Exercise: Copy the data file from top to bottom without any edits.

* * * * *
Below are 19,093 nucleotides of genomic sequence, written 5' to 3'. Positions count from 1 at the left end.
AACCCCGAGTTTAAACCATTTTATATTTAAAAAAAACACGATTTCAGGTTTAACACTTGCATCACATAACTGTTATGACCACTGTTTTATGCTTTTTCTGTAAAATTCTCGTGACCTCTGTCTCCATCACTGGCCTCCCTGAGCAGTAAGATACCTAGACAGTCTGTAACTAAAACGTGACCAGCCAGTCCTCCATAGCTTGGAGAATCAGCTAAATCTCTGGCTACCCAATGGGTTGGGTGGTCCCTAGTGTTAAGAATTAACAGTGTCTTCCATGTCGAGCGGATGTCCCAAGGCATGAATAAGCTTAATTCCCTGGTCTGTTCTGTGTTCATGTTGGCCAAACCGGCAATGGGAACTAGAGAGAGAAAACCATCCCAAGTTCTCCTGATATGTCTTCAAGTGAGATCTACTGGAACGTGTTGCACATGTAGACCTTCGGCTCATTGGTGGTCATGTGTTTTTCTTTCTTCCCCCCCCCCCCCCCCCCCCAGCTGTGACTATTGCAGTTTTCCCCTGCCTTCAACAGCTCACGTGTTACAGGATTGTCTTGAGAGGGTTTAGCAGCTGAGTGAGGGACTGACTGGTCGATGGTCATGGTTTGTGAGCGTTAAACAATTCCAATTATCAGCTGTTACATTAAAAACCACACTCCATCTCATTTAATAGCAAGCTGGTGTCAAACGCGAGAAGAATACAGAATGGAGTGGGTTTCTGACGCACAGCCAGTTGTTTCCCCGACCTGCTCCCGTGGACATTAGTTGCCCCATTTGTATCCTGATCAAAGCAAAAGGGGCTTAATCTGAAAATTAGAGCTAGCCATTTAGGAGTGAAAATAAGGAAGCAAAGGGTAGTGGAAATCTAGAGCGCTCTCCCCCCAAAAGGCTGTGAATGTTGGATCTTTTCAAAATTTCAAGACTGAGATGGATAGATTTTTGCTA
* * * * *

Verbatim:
Below are 19,093 nucleotides of genomic sequence, written 5' to 3'. Positions count from 1 at the left end.
AACCCCGAGTTTAAACCATTTTATATTTAAAAAAAACACGATTTCAGGTTTAACACTTGCATCACATAACTGTTATGACCACTGTTTTATGCTTTTTCTGTAAAATTCTCGTGACCTCTGTCTCCATCACTGGCCTCCCTGAGCAGTAAGATACCTAGACAGTCTGTAACTAAAACGTGACCAGCCAGTCCTCCATAGCTTGGAGAATCAGCTAAATCTCTGGCTACCCAATGGGTTGGGTGGTCCCTAGTGTTAAGAATTAACAGTGTCTTCCATGTCGAGCGGATGTCCCAAGGCATGAATAAGCTTAATTCCCTGGTCTGTTCTGTGTTCATGTTGGCCAAACCGGCAATGGGAACTAGAGAGAGAAAACCATCCCAAGTTCTCCTGATATGTCTTCAAGTGAGATCTACTGGAACGTGTTGCACATGTAGACCTTCGGCTCATTGGTGGTCATGTGTTTTTCTTTCTTCCCCCCCCCCCCCCCCCCCCAGCTGTGACTATTGCAGTTTTCCCCTGCCTTCAACAGCTCACGTGTTACAGGATTGTCTTGAGAGGGTTTAGCAGCTGAGTGAGGGACTGACTGGTCGATGGTCATGGTTTGTGAGCGTTAAACAATTCCAATTATCAGCTGTTACATTAAAAACCACACTCCATCTCATTTAATAGCAAGCTGGTGTCAAACGCGAGAAGAATACAGAATGGAGTGGGTTTCTGACGCACAGCCAGTTGTTTCCCCGACCTGCTCCCGTGGACATTAGTTGCCCCATTTGTATCCTGATCAAAGCAAAAGGGGCTTAATCTGAAAATTAGAGCTAGCCATTTAGGAGTGAAAATAAGGAAGCAAAGGGTAGTGGAAATCTAGAGCGCTCTCCCCCCAAAAGGCTGTGAATGTTGGATCTTTTCAAAATTTCAAGACTGAGATGGATAGATTTTTGCTA